Before 1834, the refrigerator was invented; food preservation consisted of simple salting, spicing, smoking, pickling, and drying.
Of course, as we know now, none of those methods came close to competing with the refrigerator. But how does a refrigerator work?
Simply put, your refrigerator has one job: to keep the inside Cold and accomplish this by collecting heat from the inside of the fridge and releasing it outside.
How A Refrigerator Works
When it comes to an understanding of how a refrigerator works.
There are five main components to consider:
- An evaporator coil.
- Condenser coil
- Expansion valve
Inside the refrigerator, the evaporator coil is in charge of collecting heat, and the condenser coil located on the outside is in order of getting rid of it.
These two components are connected using what’s called a suction line and a Liquid Line.
A chemical called refrigerant flows through this system, and its this fluid that is responsible for collecting the heat inside
your refrigerator and transferring it out.
By manipulating this fluid’s properties through the different stages of the cycle, we can move heat from one spot to the other.
The expansion valve will allow us to decrease the pressure of the fluid.
The compressor will be in charge of increasing the pressure of the fluid.
Before we get started, it’s essential to understand that “hot” always wants to move towards Cold.
For example, if you’ve ever been told during a hot summer day, “Hey, kid….shut the Door, you’re letting all the cold air out”. What you should’ve been told is, “Hey, kid…shut the Door… you’re letting all the hot air in” because “hot” always moves towards “cold .”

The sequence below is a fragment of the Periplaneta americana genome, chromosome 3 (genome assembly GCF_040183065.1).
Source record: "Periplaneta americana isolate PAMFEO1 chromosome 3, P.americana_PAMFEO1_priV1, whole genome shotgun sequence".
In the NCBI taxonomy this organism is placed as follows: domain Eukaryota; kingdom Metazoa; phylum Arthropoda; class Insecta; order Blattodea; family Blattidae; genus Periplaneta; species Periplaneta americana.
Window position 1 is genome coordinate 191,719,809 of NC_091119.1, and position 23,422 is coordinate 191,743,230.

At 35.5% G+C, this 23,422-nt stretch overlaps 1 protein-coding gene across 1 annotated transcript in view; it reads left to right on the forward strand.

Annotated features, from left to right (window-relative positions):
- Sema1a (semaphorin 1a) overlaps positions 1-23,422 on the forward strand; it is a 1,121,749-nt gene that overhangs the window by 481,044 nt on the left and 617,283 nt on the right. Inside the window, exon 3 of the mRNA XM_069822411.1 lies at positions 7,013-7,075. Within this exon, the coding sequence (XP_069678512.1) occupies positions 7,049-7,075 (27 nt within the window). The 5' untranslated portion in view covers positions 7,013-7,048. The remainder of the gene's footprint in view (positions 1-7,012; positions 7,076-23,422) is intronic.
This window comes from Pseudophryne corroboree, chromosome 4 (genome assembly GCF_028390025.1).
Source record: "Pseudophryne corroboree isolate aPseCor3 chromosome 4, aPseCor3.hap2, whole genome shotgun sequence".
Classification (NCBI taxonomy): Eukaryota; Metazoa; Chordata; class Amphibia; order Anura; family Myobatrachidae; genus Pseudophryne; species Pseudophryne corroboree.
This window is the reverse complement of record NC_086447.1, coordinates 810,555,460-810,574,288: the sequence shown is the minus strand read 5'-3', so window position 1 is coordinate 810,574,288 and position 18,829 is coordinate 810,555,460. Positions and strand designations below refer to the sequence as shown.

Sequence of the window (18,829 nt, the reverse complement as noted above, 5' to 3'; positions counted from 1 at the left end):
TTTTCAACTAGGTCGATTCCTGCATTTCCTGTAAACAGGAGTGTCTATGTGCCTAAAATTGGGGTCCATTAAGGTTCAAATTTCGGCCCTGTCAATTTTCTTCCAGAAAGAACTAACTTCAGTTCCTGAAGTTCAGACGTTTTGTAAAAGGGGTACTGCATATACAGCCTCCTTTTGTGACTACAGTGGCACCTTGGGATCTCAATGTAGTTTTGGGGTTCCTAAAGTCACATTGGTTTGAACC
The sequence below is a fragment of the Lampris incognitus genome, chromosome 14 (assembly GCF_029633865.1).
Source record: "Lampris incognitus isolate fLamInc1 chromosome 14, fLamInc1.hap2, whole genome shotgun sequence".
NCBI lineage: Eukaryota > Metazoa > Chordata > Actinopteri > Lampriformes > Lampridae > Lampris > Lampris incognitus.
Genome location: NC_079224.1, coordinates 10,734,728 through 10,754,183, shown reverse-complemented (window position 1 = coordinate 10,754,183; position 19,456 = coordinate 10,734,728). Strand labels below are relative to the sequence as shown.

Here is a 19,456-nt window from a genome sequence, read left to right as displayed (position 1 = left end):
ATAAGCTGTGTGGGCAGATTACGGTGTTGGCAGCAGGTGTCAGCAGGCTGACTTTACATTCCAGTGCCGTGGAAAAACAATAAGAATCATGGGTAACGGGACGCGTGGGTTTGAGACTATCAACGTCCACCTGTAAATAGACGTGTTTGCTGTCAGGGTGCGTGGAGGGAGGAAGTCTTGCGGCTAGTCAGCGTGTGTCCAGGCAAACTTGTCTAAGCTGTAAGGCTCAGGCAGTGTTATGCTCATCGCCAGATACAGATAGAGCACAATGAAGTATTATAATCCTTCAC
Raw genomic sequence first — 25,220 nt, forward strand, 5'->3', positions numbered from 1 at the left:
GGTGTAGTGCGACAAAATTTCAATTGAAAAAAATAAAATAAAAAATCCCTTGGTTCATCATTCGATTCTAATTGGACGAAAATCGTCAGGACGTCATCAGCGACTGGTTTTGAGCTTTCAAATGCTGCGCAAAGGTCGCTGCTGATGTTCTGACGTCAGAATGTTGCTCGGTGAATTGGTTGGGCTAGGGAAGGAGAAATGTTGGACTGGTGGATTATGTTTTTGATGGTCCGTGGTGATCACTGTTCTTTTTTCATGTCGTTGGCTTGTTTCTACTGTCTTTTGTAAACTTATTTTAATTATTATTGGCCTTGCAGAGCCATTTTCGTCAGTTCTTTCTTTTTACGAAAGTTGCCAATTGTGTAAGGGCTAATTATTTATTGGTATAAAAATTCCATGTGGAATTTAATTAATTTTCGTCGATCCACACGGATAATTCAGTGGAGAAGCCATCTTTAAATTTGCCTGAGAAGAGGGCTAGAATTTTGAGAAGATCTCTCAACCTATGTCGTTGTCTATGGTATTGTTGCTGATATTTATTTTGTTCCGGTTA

So, we have a coil inside our box called the evaporator coil and one outside the condenser coil.
These two coils are connected using the Suction and Liquid line.
Flowing through this system is a fluid called refrigerant.
One important property for any refrigerant is to have a shallow boiling point.
R-22, a common refrigerant, begins to boil at -40 Celcius degrees, Yes this fluid starts to boil at a freezing temperature.
Let’s start at the compressor; at this point, the fluid is in a low-pressure gas phase.
The gas then enters the compressor and is compressed, which increases the pressure.
The gas leaves the compressor at a higher pressure than when it first entered.
The now high pressure, high temp gas flows towards the condenser coil.
At the condenser coil stage, the gas begins to lose heat to the surrounding atmosphere, probably your kitchen.
This is because the gas’s temperature is much hotter than the air temperature in the kitchen.
By the time it leaves the condenser coil, the fluid has lost enough heat to cool and turn into a liquid.
The fluid, which is now a liquid, makes its way towards the expansion valve, which it enters as a high-pressure liquid.
The expansion valve expands the liquid, which causes a sudden pressure drop.
Now the fluid leaves the expansion valve as low pressure, low-temperature liquid and makes its way towards the evaporator coil.
As it passes through the evaporator coil – it picks up heat from inside the box, which once again turns it into a gas.
The fluid leaves the evaporator coil as a low-pressure gas and heads towards the compressor.
As we now know, which is going to compress the gas, increasing its pressure and temperature.
This cycle is repeated over and over to ensure the correct temperature is maintained inside the refrigerator.
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